And so, I immersed myself in academics. I came from a poor family, and my way out of that was education. My parents encouraged me to pursue a scholastic career path, and I read a lot. I still read a lot. Later on, I decided to try to understand why we believe what we believe, and that’s how I got into apologetics.

Unlike the rest of your family, you did not go into full-time ministry, but you became a lawyer. How did that come about?

I got swept up in the “Jesus Revolution” revival. I wasn’t quite a hippie, but I sort of had those leanings. I went to church every night in the summer of 1974, except for Monday nights, and it wasn’t only because of the pretty girls that were there. Church would start at 7ish, and we’d leave at midnight. I distinctly remember being very impacted by that. It’s where I met my wife. I literally prayed for a girlfriend on Wednesday and met my wife on Friday.

As part of that movement, we were sitting around in a circle one night, and someone asked, What do you want to do when you get older? They went around the circle, and the answers were, pastor, pastor, pastor, until it came to me, and I said, lawyer. Everybody looked at me like I was demon-possessed. I don’t know why, but I felt the call of God in doing that. And it turned out great, because I’m actually much more suited to be a lawyer.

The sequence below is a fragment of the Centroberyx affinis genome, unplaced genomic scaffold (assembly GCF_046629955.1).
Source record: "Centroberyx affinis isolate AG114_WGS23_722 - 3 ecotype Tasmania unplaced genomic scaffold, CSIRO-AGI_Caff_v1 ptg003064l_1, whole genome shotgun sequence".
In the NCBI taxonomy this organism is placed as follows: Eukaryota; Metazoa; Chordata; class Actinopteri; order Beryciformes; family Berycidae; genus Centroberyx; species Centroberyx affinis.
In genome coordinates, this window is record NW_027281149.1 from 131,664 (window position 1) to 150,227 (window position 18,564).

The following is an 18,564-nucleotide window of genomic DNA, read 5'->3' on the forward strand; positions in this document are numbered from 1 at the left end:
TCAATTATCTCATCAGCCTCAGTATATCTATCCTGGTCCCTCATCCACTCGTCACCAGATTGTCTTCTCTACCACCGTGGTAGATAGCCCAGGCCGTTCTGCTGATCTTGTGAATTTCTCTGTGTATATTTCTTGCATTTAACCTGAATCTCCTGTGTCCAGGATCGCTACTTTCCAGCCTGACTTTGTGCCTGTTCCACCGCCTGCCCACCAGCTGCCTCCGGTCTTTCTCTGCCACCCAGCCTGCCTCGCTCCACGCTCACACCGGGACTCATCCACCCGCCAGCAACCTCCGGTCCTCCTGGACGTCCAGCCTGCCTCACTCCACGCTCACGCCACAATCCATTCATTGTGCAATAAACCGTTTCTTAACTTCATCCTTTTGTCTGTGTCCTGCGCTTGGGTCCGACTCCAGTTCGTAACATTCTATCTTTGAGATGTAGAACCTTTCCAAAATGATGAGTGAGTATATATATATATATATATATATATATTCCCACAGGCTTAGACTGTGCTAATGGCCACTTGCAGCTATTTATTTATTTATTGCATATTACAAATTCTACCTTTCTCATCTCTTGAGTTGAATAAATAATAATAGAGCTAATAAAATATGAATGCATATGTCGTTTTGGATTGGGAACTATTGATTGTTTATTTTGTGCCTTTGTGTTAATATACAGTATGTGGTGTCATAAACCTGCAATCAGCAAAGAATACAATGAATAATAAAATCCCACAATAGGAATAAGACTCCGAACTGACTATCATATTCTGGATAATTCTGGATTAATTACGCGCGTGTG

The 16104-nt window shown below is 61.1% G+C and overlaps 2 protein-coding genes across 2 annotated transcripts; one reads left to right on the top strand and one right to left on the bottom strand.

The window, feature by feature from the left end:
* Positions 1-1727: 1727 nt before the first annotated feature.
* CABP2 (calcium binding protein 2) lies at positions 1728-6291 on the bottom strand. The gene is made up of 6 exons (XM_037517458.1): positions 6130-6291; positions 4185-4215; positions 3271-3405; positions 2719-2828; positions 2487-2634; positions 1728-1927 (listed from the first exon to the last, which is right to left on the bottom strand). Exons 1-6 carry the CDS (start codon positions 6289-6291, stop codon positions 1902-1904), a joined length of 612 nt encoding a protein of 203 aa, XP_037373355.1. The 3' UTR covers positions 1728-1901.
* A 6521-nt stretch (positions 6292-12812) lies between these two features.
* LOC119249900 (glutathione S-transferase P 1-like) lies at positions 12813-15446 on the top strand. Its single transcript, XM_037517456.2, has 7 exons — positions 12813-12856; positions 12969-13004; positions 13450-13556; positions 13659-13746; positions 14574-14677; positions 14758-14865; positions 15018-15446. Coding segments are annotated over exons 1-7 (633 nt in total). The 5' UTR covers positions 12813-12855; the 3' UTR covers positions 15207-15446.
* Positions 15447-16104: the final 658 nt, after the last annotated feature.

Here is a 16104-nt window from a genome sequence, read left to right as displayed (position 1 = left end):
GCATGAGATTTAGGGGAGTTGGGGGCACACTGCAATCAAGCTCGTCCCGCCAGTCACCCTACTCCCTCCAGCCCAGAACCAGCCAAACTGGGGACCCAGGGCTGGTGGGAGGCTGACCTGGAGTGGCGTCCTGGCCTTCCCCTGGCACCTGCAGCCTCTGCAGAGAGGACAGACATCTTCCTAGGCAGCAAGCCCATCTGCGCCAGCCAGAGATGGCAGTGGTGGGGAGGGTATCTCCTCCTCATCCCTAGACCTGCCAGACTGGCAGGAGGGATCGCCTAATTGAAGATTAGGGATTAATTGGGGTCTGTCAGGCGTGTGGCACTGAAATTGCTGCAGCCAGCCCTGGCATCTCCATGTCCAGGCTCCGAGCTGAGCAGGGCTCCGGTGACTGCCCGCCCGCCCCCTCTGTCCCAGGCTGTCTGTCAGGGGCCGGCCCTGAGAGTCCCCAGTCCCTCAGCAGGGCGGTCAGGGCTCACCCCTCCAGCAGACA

I got caught up in the success and the money about 25 years ago, and God had to deal with me. He explained to me very clearly that it was not about making money or getting the biggest verdict or gigantic settlements. It’s about helping people. “You have the cart before the horse,” he said. “You’re aiming for the money, instead of aiming for helping people.” God spoke to me in a way that made me realize that every successful person in the world was not trying to get rich. The ones that are truly successful were trying to solve a problem.